Home  /  News  /  Newsroom

Enid News & Eagle | State convenes review board to track opioid deaths

Enid News & Eagle | State convenes review board to track opioid deaths

James Neal | Enid News & Eagle

Jan 31, 2019

Oklahoma Attorney General Mike Hunter launched a new review board Tuesday to track the number of opioid-related deaths in the state.

The Opioid Overdose Fatality Review Board was created through House Bill 2798, which was signed into law last May and became effective in November.

State health agency heads and members of law enforcement, legal and health care communities comprise the 19-member board, which held its first meeting Tuesday in Hunter's Oklahoma City office.

The board is charged with studying causes of death due to prescription or illicit opioid use, and compiling an annual report and database on opioid-related deaths, along with recommendations to combat the opioid crisis in the state.

“Over the course of the meetings of the Commission on Opioid Abuse, it became apparent that a better emphasis on accurate data was needed,” Hunter said in a press release. “More accurate data and information will allow us to properly identify where deaths are happening and what drugs individuals are using so we can deploy proper resources to specific areas. We will also be able to study each case and refer appropriate cases for criminal prosecution. I am grateful for the members, who are dedicating their time and talents to help us accomplish this mission.”

After the bill became law last November, Oklahoma State Department of Health began forwarding copies of death certificates for adults to the medical examiner. The medical examiner will "review the death certificate in accordance with criteria established by the board and refer those specific cases to the board for review," according to the press release.

During the course of Tuesday's meeting the board voted to name as its chair Dr. Jason Beaman, D.O., with Oklahoma State University Health Sciences Center, listed on the board agenda as an "expert in drug addiction treatment."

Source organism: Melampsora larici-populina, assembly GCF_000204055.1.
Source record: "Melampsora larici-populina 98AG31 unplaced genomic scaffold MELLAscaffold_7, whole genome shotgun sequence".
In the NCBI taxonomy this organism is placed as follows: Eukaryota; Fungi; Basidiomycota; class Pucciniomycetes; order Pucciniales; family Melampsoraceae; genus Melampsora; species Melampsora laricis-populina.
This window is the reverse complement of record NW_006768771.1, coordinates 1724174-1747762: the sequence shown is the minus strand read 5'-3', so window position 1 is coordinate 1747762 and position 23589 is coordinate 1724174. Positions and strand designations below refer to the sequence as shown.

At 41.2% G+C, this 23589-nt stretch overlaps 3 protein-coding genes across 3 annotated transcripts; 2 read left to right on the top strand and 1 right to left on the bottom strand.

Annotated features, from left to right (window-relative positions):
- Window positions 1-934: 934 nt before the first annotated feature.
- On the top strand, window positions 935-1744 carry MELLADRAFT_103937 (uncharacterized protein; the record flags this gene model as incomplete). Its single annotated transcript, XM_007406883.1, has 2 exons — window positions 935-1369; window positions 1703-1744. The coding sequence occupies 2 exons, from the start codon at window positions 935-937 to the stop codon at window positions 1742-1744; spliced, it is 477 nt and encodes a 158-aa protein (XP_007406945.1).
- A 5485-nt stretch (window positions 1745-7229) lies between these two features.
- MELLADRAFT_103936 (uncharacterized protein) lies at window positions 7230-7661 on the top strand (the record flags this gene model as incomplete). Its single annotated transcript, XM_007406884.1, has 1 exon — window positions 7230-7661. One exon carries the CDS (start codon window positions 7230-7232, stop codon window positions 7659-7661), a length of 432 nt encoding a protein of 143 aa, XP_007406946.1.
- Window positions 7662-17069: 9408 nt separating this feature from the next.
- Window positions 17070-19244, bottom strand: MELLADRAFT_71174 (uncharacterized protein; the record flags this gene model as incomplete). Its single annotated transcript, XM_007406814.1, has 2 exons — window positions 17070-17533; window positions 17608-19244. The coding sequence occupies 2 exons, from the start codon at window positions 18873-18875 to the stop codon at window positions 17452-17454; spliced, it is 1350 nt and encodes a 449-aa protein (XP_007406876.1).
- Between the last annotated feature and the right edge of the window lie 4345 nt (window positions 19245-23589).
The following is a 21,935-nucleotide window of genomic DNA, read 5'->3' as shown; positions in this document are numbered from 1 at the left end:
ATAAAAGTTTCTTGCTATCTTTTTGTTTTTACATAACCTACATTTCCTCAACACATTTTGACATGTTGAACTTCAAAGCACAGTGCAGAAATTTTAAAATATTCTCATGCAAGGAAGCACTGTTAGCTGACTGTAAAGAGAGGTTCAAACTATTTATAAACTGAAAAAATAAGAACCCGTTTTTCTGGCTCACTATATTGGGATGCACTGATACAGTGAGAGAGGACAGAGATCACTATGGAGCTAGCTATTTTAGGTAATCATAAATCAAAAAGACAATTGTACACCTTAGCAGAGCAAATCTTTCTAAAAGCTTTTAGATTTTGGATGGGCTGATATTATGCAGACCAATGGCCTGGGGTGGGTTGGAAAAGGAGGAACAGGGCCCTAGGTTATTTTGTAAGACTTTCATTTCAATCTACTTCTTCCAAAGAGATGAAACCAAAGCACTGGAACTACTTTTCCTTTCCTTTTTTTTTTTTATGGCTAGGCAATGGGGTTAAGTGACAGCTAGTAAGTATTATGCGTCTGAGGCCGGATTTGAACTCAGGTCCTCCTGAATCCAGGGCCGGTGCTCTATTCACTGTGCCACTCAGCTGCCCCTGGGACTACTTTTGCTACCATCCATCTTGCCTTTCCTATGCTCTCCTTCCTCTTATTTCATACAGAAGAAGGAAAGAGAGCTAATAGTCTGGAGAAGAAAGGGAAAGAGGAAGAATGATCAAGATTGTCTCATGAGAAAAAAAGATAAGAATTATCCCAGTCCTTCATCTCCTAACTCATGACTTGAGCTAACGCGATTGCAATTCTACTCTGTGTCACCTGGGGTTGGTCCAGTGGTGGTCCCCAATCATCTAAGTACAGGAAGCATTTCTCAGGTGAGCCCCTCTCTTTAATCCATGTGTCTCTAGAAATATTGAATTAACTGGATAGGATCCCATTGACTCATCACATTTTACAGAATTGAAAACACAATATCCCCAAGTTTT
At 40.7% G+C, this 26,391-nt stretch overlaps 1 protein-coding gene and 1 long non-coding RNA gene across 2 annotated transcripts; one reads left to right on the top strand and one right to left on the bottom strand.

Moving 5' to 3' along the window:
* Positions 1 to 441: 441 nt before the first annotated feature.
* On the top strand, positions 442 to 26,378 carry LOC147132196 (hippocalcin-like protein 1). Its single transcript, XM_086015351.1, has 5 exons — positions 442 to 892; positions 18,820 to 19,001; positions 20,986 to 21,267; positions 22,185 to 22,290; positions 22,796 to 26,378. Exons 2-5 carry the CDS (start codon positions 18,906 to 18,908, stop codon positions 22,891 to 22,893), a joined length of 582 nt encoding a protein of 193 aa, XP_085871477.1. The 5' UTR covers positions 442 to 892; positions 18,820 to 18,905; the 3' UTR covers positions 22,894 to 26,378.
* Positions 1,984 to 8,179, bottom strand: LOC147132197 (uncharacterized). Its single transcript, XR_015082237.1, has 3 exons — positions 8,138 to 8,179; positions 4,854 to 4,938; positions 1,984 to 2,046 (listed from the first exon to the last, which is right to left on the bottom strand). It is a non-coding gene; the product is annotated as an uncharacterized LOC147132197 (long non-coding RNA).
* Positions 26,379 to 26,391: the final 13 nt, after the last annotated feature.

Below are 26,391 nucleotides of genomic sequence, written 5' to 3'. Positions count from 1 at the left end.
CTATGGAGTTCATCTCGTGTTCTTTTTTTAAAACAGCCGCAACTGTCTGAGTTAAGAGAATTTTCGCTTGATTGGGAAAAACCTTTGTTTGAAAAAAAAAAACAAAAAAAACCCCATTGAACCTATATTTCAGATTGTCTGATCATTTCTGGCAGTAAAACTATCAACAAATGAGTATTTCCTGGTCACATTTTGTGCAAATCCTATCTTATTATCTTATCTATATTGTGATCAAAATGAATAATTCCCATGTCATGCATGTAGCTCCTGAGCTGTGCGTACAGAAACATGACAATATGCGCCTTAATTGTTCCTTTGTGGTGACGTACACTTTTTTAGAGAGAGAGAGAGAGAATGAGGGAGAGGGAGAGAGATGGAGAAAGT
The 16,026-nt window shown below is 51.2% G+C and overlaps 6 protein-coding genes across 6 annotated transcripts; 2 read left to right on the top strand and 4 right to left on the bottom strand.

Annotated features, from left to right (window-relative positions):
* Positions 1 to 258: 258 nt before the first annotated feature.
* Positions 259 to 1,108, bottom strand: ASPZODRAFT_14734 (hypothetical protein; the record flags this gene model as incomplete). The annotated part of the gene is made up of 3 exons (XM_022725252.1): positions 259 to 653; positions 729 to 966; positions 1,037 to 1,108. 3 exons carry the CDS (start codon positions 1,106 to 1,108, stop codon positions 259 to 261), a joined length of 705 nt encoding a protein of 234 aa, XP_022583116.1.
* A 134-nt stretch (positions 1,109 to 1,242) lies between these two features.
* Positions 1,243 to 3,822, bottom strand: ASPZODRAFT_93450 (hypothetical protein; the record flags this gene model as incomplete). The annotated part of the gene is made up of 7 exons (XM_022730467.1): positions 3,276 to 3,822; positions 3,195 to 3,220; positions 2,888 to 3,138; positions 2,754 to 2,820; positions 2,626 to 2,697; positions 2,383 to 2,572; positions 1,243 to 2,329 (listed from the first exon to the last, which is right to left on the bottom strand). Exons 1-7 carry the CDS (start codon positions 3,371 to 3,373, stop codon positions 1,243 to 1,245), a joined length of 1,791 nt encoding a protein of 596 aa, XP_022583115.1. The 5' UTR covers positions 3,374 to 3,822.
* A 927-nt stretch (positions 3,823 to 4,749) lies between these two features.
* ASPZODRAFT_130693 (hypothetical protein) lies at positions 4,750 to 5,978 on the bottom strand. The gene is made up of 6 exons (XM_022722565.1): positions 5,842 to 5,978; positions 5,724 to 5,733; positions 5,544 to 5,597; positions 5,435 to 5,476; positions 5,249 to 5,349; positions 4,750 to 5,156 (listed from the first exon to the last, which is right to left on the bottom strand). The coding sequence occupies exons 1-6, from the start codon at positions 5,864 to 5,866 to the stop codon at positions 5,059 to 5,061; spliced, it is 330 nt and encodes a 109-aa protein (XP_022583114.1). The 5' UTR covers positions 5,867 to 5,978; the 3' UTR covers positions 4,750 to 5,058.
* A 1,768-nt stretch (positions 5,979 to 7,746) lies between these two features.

Co-vice chairs also were elected Tuesday: Brandon Clabes, Midwest City Police Department chief, and Dr. Kevin Taubman, M.D., a professor at the University of Oklahoma School of Community Medicine. Taubman also is a past president of Oklahoma State Medical Association and was co-chair of the SQ 788 is Not Medical Coalition, which opposed legalization of medical marijuana in Oklahoma.

Also serving on the review board is District Attorney Chris Boring, who serves District 26, encompassing Alfalfa, Dewey, Major, Woods and Woodward counties.

The review board's next meeting is set for 1 p.m. June 21 in the attorney general's office, 313 NE 21st in Oklahoma City.

Creation of the Opioid Overdose Fatality Review Board was a recommendation last year from the Oklahoma Commission on Opioid Abuse. That body is scheduled to reconvene at 9:30 a.m. Thursday in room 206 at the Oklahoma State Capitol.

In addition to discussing more ways to address the ongoing opioid crisis, the commission will seat two new legislative members, Sen. Roger Thompson, R-Okemah, and Rep. Chris Kannady, R-Oklahoma City. They are replacing Sen. AJ Griffin and Rep. Tim Downing, who didn’t seek re-election to their seats last year.

In a press release, Hunter said "while the commission made great strides last year, more work is needed."

During the 2018 legislative session, the commission made seven legislative recommendations, all of which were signed into law.

"The new laws provide more tools for law enforcement, will help prevent future addicts by limiting initial prescriptions for patients with acute pain, prevent the diversion of opioid prescriptions from flooding the market and hold distributors, manufacturers and businesses accountable through proper oversight," according to the press release.

Also ongoing is the state's lawsuit against opioid manufacturers.

Hunter filed the lawsuit, State of Oklahoma vs. Purdue Pharma et al, in June 2017, alleging opioid drugmakers misrepresented the benefits and addictive qualities of their drugs. That lawsuit is set for a trial in Cleveland County in May.